Where the left sees big government as the lesser of two evils, the right tends to side with big business. If there’s one thing both sides can agree on, it’s that nothing is more evil than both put together. Eminent domain is a slippery legal concept that combines the insatiable greed of big business with big government’s unlimited power and then sprinkles the resulting mess with incompetence. It was created to compensate citizens whose homes were in the way of important government infrastructure. Unfortunately, today we have entire communities bulldozed by corporate greed and then abandoned by incompetent bureaucrats. What may have been a good idea at the time has enabled a fascist kleptocracy to emerge.
“When I went to elementary school I heard eminent domain was for a road, a highway, a school,” says Mike Galinsky, one of the filmmakers behind a recent documentary called Battle for Brooklyn, “but it’s increasingly coming to mean tax revenue.”
Galinsky and his wife Suki Hawley recently won Best Documentary and Best Film at the Brooklyn Film Festival for their portrayal of the people behind the Atlantic Yards project, specifically a new dad named Daniel Goldstein who refused to leave his apartment. The project was basically billionaire developer Bruce Ratner convincing fellow billionaire Mayor Michael Bloomberg to give him other people’s property. Ratner promised Bloomberg he’d replace those few measly taxpayers with 16 skyscrapers, a sports stadium, and 15,000 jobs for the community. Bloomberg spent $2.1 billion to get the tenants out, and so far we have half a stadium, a parking lot, and according to Hawley, about seven new jobs for the locals.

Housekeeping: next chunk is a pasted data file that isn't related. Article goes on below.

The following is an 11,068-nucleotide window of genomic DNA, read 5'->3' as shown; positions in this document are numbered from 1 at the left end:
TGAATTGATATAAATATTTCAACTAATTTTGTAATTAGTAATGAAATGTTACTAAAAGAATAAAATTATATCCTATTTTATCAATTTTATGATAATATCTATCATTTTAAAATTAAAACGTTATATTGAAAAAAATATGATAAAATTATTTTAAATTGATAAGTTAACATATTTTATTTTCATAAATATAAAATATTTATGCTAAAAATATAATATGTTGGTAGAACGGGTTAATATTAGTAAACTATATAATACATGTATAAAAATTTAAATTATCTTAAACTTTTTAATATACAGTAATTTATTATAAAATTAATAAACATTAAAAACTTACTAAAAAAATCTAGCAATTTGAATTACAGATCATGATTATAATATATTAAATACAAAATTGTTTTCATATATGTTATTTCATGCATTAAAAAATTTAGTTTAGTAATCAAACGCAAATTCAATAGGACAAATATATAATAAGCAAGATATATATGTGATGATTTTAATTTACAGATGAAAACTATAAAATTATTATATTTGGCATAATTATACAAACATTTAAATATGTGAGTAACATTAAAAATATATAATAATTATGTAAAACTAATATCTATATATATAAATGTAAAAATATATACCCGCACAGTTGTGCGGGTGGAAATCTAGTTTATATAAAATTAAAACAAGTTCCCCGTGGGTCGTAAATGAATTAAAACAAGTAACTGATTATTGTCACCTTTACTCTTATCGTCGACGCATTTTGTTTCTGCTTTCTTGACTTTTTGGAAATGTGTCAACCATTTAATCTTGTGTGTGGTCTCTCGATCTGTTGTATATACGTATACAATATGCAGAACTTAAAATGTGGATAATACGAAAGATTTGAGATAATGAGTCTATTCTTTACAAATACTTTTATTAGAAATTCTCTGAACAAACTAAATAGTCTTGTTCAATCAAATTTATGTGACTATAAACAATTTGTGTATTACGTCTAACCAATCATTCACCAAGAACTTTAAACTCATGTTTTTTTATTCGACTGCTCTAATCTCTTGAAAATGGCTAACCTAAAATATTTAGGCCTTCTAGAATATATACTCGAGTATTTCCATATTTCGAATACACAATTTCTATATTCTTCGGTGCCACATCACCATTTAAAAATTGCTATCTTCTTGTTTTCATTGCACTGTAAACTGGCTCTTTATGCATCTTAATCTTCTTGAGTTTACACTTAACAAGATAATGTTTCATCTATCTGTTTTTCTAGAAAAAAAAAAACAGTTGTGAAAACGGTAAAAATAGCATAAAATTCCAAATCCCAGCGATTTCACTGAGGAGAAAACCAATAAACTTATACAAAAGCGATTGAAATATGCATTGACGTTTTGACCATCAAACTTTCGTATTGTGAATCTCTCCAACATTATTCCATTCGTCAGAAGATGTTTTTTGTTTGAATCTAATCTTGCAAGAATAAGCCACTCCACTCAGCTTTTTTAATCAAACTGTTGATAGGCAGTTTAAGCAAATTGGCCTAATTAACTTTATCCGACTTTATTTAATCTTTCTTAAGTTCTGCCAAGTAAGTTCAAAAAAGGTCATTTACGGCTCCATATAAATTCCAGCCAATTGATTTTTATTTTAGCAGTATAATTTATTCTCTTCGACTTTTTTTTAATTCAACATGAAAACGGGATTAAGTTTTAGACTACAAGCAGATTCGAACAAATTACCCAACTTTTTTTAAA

“You can’t build a community,” Galinsky says. “You can build a series of buildings, but it takes a long time for a community to form. Community has roots and when you pull up a community by its roots, it goes into root shock.”
The Atlantic Yards story is similar to a 1951 urban renewal project where hard-working blacks were kicked out of Harlem because their homes were deemed to be blighted. As New York Post reporter Bill Haddad put it, “All of the contracts came through the political clubs. They gave it to their friends who were builders or realtors or phony corporations.” Then came the incompetence. Five years after the project began, nothing had begun and this once thriving community had been replaced with rotting, empty homes. The old residents still have reunions and talk about the good old days before big government and big business joined forces to “improve” their lives. “I feel like something was taken away from us,” a white-haired ex-resident recently lamented.
Six years prior to the catastrophe in Harlem, Robert Moses wrote in The Atlantic, “Obviously there is a limit to completely subsidized public housing, and we are rapidly approaching it.” Even he would be shocked to see the havoc that government meddling has wrought on our lives. Boomers love to pretend they created a black middle class, but blacks rose out of poverty in the 1940s when left to their own devices. They continued to grow wealthier in the 1960s’ urban renewal boom, but at a drastically slower rate. By the 1970s, when urban renewal had become a fixture of American life, black poverty stopped declining. Every time the government moves in to save the poor from themselves, we see more crime, more teen pregnancy, and more riots. Senator Rand Paul recently said:
I think the housing and urban development has torn down more houses than they’ve actually built and really I don’t think it’s been good for or eliminated any poverty through the years.
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